In kindergarten, I like to start the school year with a great big fat unit on line. We sculpt with lines, paint a pattern of lines and create an abstraction of lines. These bright and happy paintings are always a favorite of mine.
Another fave this year was clay butterfly sculptures. I really love that crayon/watercolor technique for the little ones. It seemed to add more depth to their texture than glaze would. That painting on the right is another project from our line unit.
For Read Across America week, I wore my Don't Let the Pigeon Drive the Bus dress and we created these cuties. This was a big hit with the kids and parents alike. We had a lot of fun trying out our wet-on-wet watercolor skills with this project. Look below and you'll see how they did that in the background of their work.

 One thing I love about having the parents hang the artwork is that each hangs the pieces a little differently. I find that this makes for more dynamic displays from class to class. Foxy lesson here and Starry Night Collages here.

 This year, I made signs for the art show that were inspired by that AMAZING art teacher over at Painted Paper. When I saw her post on art show signs, I knew I had to use our stash of leftover painted papers to make my own.

 Onto the 1st grade artwork. The little ones were so busy this year! One of our most recent masterpieces were these koinobori that we were able to hang in a large bank of windows. Details on that fun and quick lesson here.
 My 1st grade started the year creating those hilarious Viking Self Portrait collages with Rebecca, my former student teacher (who is RIGHT NOW interviewing for her own art teacher gig, wish her lucky, ya'll!). Details on those Starry Night Collages here and Party Pandas here
 Our second round of self-portraits were of a Japanese theme with ourselves dolled up in kimonos. Details on that lesson here
 When I was absent for a couple of days attending the NAEA conference in San Diego, I left my "But I'm Not an Artist!" sub directions on teaching the kids to draw these pandas. And, much to her surprise, her drawings, as well as the kids, turned out great! This also meant that I could come back to work with a lesson already started and simply bust out the watercolor paints for the kids to finish them. Details on those ceramic stars to come.
One final look at 1st grade before we move onto the...
 Again, the idea for these signs came from Painted Paper. Each set of signs was hung right above the hallways leading to that grade level.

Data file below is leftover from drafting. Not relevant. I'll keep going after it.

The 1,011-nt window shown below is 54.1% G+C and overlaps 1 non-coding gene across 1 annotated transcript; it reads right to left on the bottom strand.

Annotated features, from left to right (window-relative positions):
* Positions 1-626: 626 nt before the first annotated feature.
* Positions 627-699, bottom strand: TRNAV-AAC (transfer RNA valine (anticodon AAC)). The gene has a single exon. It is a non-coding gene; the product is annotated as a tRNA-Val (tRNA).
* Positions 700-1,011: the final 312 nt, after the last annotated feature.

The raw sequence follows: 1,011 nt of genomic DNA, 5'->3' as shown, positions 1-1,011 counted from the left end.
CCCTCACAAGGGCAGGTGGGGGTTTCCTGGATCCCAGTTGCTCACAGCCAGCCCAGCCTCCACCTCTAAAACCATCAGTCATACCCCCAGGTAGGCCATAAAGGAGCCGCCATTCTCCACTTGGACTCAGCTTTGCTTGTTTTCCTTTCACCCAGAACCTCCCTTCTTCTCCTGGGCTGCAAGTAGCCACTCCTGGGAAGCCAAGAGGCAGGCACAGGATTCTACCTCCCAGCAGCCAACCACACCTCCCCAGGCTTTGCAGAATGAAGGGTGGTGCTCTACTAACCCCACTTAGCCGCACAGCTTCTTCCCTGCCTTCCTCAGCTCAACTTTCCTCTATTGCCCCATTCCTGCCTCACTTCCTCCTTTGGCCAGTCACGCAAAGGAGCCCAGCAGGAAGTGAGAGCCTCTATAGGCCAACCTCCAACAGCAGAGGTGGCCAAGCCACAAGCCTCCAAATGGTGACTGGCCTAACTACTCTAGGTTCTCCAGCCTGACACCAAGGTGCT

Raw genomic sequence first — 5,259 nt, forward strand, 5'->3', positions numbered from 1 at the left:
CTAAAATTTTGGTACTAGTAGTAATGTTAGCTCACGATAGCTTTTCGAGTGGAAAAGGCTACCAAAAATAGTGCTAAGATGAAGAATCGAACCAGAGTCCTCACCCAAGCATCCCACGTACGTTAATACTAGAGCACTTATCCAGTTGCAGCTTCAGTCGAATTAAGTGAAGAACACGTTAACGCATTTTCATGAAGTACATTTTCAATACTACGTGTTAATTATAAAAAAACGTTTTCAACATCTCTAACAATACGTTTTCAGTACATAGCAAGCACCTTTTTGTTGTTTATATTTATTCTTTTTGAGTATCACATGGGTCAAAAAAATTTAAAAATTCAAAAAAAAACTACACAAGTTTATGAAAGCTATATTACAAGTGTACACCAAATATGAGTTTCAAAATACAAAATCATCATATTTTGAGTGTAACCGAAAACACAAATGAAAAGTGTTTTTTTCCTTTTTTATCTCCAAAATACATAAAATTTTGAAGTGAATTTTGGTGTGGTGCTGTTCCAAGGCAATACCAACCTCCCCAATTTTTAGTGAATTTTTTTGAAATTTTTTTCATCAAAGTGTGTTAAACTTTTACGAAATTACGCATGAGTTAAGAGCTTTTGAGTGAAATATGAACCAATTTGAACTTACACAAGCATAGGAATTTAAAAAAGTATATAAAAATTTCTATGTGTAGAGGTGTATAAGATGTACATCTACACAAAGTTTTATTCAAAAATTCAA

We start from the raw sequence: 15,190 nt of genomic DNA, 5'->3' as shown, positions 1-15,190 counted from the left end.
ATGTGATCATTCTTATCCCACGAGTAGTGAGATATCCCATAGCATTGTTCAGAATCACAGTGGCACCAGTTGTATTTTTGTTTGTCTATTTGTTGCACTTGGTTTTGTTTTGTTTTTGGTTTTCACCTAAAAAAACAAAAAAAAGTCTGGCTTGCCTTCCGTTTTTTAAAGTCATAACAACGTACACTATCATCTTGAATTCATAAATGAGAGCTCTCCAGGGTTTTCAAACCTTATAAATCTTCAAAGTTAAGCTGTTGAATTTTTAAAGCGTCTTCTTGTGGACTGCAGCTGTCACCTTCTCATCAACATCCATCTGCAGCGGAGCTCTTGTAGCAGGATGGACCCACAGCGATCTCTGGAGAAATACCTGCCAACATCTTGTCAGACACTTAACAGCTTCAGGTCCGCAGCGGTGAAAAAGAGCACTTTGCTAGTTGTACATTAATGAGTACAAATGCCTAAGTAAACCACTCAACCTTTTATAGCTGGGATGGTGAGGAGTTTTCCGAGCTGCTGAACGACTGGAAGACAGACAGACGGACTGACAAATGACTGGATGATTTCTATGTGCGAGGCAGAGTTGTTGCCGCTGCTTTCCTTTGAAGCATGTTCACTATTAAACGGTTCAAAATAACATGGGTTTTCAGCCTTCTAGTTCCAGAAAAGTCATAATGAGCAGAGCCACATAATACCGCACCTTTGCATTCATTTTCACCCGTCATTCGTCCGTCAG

I really loved the work that my 2nd graders created this year. Some of my favorites were their circle loom weavings and their cherry blossom paintings. 

 Every year, I have my 1st through 4th grade students right an autobiography to hang with their artwork. This also proved to be a great sub lesson when I was out for a different occasion. Can't remember what. Booze Cruise, maybe? Wishful thinking. My 2nd grade also took part in the Viking and Kimono fun. 
 We hang ALL the artwork that the kids have created ALL year. Which means that one class can take up a whole lotta wall space. I have yet to find what sticks the best to cinderblocks in the muggy pre-summer heat of our halls. We've tried every kind of tape, that blue sticky stuff by Dapp, double-sided tape by 3M and hot glue. While hot glue works great, it's a headache trying to get it off the walls. Next school year, I'm begging and pleading for more cork strips.
 Paper marbling was a fast and fun project to teach about the Japanese art of Suminagashi
 I liked this lesson so much, I blogged about it twice. 
 I've always struggled with a circle loom weaving lesson where I loved the results as much as the kids did the process. In the past, we wove on CD's and unpainted white plates. The results were fine...but when we painted the plates this year, it seemed to take the weaving to a whole new level. 
And there you have it, ya'll! The 2-dimentional masterpieces by kindergarten through 2nd grade. Stay tuned in the next coupla weeks as I share the rest of the art show as well as lessons with ya. 

Until then, how do you know it's officially summer? Well, it's 1pm and I'm still in my pajamas! May your days be filled with pjs and craft projects, teachery folk! For the rest of ya, take a day or three off, you've earned it. Tell your boss a crazy art teacher said so!
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Monday, July 9, 2012

In the Art Room: Weaving, The Final Chapter

When weaving with children, you might be surprised to find that the boys enjoy this activity the long as you don't call the completed weaving a purse, that is. 
 As I wrap up this weaving mini-series, I thought I'd leave you with the following: a little bibliography, weaving finishing touches and my secret to getting these pouches completed without taking half of the school year. In case you missed, here is Weaving, Part 1: Getting Started; Part 2: Learning to Weave; Part 3: Removing the Weaving and Part 4: Weaving the Cord.
My Weaving Bible: You Can Weave! By the amazing Kathleen Monaghan.